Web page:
What I find really interesting is that if the universe IS round and one can head in one direction forever and get back to the starting point, wouldn’t the image carrying photons continue on forever also?

To be honest I struggle with this stuff but I also enjoy thinking about it too. Strictly, the Universe is saddle shaped - at least Einstein thought so. Nevertheless you are correct in saying that a journey to the end of the Universe would bring you back to your starting point. Sorry though, I can’t think of the answer to your photon point. :smack:

Just to elaborate slightly, when the very early Universe cooled and expanded sufficiently, photon decoupling occurred. It was at that point light escaped.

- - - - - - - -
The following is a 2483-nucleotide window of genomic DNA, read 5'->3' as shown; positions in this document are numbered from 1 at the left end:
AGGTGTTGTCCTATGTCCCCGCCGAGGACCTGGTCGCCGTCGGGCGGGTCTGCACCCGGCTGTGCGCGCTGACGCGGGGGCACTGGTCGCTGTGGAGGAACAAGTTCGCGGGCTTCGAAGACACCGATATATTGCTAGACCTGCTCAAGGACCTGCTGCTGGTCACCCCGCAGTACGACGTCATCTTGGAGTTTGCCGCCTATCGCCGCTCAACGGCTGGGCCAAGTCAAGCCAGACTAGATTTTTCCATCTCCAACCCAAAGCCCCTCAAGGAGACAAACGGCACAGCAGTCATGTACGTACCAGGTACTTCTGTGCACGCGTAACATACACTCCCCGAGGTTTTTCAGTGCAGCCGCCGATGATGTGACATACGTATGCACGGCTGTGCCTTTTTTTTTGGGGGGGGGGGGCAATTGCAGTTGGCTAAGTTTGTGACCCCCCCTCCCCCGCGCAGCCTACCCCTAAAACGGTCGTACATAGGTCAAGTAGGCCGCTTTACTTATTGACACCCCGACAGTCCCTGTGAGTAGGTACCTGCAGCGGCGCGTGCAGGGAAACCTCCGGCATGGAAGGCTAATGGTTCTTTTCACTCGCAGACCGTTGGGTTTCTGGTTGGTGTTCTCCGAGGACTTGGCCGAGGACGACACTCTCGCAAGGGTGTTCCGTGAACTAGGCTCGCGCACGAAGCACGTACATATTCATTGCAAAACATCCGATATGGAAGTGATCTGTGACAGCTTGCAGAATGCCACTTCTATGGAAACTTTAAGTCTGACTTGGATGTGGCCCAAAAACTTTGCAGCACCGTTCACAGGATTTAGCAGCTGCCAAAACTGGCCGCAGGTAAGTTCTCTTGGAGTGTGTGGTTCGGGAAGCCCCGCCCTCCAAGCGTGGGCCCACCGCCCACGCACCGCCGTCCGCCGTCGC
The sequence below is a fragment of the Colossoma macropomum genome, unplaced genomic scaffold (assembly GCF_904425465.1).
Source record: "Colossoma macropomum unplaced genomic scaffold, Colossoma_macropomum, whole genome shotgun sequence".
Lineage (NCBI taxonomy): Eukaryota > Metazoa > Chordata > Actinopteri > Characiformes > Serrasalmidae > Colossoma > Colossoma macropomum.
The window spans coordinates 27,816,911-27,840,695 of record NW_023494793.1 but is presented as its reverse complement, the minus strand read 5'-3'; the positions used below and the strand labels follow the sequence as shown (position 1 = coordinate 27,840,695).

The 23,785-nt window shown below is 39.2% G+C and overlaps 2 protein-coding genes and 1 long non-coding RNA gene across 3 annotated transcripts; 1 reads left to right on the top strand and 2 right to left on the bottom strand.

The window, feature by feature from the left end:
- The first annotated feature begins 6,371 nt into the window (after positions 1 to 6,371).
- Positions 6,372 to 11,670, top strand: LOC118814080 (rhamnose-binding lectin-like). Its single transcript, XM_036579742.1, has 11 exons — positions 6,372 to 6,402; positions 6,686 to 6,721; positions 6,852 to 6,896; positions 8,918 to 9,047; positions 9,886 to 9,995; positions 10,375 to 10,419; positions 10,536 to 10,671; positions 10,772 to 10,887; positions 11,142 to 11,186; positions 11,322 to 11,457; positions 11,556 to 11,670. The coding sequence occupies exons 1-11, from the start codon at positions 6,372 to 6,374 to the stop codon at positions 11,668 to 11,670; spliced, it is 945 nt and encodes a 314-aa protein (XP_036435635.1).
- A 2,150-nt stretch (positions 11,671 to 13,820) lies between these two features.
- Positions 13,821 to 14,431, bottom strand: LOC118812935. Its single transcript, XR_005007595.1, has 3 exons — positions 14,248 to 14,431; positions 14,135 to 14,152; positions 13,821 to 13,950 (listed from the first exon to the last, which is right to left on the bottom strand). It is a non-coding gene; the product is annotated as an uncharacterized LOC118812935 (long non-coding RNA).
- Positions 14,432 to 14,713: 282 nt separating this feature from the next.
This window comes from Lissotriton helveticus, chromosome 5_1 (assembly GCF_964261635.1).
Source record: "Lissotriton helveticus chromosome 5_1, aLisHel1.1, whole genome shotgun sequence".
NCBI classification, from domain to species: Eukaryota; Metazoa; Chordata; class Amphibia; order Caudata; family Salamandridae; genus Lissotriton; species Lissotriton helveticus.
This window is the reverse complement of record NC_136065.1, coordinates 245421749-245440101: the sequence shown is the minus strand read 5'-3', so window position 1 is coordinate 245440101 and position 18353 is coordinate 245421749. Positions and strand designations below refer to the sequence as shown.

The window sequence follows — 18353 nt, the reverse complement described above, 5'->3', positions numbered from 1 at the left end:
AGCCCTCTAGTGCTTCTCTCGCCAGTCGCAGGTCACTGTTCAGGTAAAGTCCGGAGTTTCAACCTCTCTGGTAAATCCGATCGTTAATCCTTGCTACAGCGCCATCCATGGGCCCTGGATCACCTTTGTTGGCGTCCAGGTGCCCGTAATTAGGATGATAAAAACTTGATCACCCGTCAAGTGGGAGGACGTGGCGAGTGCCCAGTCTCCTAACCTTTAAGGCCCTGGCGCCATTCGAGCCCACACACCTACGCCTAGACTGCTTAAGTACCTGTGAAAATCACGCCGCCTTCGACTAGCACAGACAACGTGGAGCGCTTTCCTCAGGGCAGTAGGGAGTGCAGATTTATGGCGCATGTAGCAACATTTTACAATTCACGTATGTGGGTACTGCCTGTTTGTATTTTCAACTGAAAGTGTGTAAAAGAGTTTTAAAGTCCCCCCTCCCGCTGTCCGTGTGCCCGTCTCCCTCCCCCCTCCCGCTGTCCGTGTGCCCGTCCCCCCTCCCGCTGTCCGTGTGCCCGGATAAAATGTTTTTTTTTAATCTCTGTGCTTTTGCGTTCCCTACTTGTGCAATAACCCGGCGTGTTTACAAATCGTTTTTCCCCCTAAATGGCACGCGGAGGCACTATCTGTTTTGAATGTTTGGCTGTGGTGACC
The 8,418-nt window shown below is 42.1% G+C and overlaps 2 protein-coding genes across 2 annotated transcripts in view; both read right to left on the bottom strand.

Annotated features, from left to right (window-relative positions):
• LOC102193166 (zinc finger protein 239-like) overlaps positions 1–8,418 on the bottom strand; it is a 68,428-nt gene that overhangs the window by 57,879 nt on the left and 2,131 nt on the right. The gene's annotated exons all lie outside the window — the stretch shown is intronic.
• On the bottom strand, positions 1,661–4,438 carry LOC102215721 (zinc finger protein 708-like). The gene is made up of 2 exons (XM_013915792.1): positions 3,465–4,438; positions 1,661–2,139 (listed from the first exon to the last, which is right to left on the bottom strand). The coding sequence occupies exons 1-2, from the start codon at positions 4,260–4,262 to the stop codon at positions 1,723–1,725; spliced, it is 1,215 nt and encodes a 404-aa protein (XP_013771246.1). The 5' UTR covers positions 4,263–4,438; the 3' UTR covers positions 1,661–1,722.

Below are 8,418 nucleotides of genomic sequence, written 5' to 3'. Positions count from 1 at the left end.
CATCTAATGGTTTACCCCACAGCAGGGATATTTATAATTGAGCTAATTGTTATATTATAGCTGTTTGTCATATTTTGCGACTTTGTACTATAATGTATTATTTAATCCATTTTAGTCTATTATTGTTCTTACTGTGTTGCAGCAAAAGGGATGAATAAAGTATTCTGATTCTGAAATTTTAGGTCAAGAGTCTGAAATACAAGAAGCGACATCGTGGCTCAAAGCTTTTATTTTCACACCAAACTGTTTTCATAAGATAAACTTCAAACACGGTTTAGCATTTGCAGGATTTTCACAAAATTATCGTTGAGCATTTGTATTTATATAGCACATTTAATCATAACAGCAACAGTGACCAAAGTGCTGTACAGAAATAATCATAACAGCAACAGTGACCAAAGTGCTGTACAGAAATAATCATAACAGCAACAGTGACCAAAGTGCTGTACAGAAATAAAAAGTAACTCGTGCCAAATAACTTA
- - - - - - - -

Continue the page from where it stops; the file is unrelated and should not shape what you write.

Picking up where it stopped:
We may one day be able to see earlier periods by looking at gravity waves.

And just because it boggles my mind - we only see the visible Universe for a distance of 13.4 billion lightyears. The actual Universe is larger - 16 billion lightyears - but the galaxies at that range are expanding away faster than light. We will never see them.

If the Earth was expanding all over at a uniform rate, it could mean that some parts of the map would be moving away from you at a speed greater than that of sound - and so you’d never be able to observe or communicate with those parts.

And I think that’s the same problem with light and the universe - some parts are moving away from us too fast - so any information (light, gravity, whatever) can’t get here.

Only for a quaint definition of “the actual Universe”.

It’s important to note that this only applies to “movement” due to the expansion of the space in between the observer and object. You can still hear a plane moving at mach >1 in a nonexpanding or non-moving atmosphere.